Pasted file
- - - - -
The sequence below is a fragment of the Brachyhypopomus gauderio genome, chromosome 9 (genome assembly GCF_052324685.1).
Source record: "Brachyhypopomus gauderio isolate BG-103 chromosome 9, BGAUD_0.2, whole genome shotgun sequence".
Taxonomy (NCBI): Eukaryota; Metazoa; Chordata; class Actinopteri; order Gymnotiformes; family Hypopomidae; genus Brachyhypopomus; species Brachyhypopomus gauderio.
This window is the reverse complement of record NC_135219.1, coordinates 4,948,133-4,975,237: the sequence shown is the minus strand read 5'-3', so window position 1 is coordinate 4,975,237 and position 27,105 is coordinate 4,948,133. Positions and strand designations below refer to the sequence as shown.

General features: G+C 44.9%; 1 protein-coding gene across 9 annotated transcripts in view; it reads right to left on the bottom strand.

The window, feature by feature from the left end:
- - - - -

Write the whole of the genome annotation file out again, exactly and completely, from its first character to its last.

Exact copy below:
The sequence below is a fragment of the Brachyhypopomus gauderio genome, chromosome 9 (genome assembly GCF_052324685.1).
Source record: "Brachyhypopomus gauderio isolate BG-103 chromosome 9, BGAUD_0.2, whole genome shotgun sequence".
Taxonomy (NCBI): Eukaryota; Metazoa; Chordata; class Actinopteri; order Gymnotiformes; family Hypopomidae; genus Brachyhypopomus; species Brachyhypopomus gauderio.
This window is the reverse complement of record NC_135219.1, coordinates 4,948,133-4,975,237: the sequence shown is the minus strand read 5'-3', so window position 1 is coordinate 4,975,237 and position 27,105 is coordinate 4,948,133. Positions and strand designations below refer to the sequence as shown.

General features: G+C 44.9%; 1 protein-coding gene across 9 annotated transcripts in view; it reads right to left on the bottom strand.

The window, feature by feature from the left end: